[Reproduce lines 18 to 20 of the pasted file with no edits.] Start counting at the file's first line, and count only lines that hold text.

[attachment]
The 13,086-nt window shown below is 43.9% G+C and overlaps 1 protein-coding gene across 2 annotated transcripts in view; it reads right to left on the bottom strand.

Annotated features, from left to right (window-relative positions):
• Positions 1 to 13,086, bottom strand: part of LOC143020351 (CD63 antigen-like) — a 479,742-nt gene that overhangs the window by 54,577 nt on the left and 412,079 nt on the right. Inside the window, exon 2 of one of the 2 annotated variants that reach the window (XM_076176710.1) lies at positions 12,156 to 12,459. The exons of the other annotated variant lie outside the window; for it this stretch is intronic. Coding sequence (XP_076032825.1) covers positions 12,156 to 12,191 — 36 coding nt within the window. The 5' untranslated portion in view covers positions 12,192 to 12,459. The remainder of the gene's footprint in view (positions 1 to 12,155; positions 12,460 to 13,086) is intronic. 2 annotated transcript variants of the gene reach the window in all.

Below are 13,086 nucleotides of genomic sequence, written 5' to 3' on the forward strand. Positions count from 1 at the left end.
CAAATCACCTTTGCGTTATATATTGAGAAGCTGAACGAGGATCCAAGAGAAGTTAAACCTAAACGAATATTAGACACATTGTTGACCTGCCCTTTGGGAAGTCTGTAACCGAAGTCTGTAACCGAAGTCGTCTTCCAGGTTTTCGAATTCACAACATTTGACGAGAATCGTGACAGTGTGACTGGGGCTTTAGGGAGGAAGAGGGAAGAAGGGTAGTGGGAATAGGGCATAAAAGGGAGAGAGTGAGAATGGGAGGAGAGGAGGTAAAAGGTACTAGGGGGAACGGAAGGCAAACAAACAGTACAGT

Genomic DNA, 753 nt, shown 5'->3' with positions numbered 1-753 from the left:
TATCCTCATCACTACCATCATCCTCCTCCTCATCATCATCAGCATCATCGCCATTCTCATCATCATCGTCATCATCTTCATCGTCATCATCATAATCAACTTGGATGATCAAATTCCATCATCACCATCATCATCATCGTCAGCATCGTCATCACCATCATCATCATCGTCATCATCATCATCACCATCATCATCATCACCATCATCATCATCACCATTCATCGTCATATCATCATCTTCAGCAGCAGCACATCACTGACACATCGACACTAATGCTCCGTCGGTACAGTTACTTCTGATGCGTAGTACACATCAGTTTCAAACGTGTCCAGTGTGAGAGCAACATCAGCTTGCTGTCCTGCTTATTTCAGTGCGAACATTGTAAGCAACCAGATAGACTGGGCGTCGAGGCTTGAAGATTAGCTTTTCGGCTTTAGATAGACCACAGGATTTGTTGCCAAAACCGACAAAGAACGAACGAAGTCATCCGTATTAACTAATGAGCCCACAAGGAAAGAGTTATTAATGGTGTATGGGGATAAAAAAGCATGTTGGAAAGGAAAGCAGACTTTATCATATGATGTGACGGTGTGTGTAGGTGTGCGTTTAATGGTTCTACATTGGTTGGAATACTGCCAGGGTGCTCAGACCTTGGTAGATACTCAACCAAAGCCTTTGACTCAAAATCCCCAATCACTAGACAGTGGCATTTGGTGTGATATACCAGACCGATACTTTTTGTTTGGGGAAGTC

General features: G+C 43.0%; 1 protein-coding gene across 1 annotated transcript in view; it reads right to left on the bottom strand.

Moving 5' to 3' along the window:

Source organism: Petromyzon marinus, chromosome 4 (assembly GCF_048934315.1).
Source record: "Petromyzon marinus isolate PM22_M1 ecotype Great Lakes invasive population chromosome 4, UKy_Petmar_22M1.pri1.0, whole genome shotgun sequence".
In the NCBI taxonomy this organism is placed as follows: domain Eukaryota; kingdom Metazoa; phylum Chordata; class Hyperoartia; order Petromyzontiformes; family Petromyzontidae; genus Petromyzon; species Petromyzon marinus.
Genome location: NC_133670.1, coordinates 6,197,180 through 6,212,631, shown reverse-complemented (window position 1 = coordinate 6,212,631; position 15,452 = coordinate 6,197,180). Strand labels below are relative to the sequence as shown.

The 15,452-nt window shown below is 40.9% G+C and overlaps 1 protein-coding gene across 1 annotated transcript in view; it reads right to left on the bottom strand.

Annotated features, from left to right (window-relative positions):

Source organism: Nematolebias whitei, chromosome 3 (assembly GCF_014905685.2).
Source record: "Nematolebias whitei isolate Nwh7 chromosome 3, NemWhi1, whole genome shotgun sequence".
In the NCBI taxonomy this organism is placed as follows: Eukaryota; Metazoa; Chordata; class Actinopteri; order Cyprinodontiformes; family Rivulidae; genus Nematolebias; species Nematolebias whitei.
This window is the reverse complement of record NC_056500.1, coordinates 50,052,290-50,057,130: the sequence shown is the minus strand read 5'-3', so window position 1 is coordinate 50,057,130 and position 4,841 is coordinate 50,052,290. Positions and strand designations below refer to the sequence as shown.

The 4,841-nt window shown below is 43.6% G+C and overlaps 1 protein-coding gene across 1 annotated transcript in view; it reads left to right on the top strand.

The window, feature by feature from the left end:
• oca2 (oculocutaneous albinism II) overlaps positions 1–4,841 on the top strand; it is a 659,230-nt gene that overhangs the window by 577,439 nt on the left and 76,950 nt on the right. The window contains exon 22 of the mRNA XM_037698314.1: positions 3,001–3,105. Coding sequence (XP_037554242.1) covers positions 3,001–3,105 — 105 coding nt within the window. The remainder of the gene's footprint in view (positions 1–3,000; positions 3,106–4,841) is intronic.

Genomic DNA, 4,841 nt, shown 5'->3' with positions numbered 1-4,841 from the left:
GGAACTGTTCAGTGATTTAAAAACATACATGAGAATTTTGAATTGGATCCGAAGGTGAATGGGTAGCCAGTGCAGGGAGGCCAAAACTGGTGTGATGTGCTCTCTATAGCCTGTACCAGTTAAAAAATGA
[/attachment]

In the NCBI taxonomy this organism is placed as follows: Eukaryota; Metazoa; Chordata; class Actinopteri; order Cyprinodontiformes; family Rivulidae; genus Nematolebias; species Nematolebias whitei.
This window is the reverse complement of record NC_056500.1, coordinates 50,052,290-50,057,130: the sequence shown is the minus strand read 5'-3', so window position 1 is coordinate 50,057,130 and position 4,841 is coordinate 50,052,290. Positions and strand designations below refer to the sequence as shown.

The 4,841-nt window shown below is 43.6% G+C and overlaps 1 protein-coding gene across 1 annotated transcript in view; it reads left to right on the top strand.